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Buyers and sellers of land often want to avoid, or get out of, the contracts they’ve entered into. The circumstances are varied. However, two of the most common reasons are misrepresentation and a change in the market since the contract was made; sometimes the two overlap. A good example of this in recent times is off-plan sales and purchases of residential property. A purchaser may have contracted to purchase one or more flats off-plan only to find that the market values fall away before completion. This can be particularly problematic if the drop in value means that the purchaser is not able to obtain a mortgage offer they were relying on to fund the purchase. Another, more every-day, example is where a purchaser contracts to purchase in reliance on a statement he later claims to be false, eg in relation to a boundary issue or the threat of development. In such cases of alleged misrepresentation, the question arises as to whether the contract can be set aside and the deposit returned to the purchaser.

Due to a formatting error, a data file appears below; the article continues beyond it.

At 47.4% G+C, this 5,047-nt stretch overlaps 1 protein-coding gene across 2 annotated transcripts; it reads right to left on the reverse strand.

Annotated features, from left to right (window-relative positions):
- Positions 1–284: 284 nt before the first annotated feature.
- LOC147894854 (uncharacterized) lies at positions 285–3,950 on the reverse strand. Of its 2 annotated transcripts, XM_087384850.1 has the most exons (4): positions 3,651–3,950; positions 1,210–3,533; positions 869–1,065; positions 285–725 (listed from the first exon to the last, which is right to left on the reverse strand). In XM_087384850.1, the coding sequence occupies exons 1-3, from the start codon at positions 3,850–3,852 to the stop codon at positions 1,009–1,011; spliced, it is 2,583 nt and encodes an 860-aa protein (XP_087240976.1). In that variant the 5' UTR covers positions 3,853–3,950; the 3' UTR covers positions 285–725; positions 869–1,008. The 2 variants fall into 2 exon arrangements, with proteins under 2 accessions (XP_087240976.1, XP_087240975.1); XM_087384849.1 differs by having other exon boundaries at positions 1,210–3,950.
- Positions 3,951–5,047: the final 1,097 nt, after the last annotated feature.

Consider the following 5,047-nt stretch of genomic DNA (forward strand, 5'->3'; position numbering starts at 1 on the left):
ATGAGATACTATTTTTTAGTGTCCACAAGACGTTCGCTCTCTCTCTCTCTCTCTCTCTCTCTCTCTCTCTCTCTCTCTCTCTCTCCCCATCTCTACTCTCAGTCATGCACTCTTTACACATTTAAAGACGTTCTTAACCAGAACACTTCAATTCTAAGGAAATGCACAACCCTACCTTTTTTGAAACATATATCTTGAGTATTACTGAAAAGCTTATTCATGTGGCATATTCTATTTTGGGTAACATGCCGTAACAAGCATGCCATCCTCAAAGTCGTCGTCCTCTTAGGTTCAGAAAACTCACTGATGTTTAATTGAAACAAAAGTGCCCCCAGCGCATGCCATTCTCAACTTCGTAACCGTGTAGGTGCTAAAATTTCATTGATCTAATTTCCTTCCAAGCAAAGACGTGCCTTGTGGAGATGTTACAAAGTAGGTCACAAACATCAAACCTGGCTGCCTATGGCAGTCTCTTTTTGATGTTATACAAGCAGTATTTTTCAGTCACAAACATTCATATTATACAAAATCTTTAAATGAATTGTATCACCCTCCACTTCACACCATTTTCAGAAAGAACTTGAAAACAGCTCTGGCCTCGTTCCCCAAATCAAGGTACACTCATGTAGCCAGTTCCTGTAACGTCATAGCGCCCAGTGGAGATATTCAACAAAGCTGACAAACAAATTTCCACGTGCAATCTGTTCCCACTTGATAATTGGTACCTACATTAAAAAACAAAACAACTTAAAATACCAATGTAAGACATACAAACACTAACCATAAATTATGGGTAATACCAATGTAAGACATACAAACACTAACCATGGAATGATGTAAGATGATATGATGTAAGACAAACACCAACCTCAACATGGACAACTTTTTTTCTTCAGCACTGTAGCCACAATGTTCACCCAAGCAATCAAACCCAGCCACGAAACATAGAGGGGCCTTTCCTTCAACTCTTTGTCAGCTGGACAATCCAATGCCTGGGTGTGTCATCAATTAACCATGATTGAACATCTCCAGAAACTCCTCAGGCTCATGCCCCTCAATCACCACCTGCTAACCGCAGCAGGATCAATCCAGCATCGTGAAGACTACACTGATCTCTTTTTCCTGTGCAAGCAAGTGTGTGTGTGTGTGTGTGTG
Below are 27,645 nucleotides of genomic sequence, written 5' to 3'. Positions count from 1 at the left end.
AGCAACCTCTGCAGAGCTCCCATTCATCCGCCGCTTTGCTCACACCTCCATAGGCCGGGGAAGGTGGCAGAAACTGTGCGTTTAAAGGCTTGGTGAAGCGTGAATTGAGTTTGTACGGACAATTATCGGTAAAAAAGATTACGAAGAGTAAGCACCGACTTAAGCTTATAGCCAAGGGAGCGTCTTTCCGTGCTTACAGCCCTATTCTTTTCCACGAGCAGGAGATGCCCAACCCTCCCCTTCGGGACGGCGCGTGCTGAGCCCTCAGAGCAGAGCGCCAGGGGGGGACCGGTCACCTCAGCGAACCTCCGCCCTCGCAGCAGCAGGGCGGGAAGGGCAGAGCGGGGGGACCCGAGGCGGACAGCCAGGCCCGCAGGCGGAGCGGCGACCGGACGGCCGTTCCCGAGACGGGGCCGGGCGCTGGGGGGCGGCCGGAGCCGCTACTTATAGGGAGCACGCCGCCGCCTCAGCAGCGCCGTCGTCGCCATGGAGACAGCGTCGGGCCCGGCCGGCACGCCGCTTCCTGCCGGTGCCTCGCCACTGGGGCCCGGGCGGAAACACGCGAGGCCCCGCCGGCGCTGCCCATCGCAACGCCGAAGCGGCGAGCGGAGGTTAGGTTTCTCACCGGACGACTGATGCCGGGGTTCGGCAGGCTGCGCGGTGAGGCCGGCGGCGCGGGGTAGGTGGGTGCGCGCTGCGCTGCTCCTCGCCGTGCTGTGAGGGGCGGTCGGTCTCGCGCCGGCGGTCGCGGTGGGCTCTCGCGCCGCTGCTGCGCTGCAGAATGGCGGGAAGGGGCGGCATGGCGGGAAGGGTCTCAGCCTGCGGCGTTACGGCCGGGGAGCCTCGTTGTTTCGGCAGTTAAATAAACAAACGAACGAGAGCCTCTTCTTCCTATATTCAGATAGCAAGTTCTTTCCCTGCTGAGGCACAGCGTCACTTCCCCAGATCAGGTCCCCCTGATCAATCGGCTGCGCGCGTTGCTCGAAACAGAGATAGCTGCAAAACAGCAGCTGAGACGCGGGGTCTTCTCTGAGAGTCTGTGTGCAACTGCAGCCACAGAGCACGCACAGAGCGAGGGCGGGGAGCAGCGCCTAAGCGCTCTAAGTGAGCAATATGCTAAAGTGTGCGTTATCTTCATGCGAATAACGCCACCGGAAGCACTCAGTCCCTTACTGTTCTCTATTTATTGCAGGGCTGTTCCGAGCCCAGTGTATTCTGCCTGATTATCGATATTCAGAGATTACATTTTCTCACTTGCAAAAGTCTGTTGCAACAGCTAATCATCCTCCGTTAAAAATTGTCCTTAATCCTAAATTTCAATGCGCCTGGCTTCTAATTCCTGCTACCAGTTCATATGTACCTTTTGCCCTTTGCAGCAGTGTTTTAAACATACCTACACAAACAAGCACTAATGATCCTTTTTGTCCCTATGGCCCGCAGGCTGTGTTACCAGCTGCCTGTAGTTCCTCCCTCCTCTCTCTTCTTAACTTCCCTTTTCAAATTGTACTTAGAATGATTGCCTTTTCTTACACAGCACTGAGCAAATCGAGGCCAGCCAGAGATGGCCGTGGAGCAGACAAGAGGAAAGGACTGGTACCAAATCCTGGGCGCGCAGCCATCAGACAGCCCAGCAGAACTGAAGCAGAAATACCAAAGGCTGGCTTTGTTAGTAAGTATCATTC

These issues are particularly prevalent in London at present because of the over-supply and falling prices of newly built homes. There is obvious tension between home builders and purchasers with the former intent on completing contracts and the latter keen to have them set aside and their deposits returned.

We advise and represent both sellers and buyers in claims relating to the specific performance and avoidance of contracts, deposits and damages.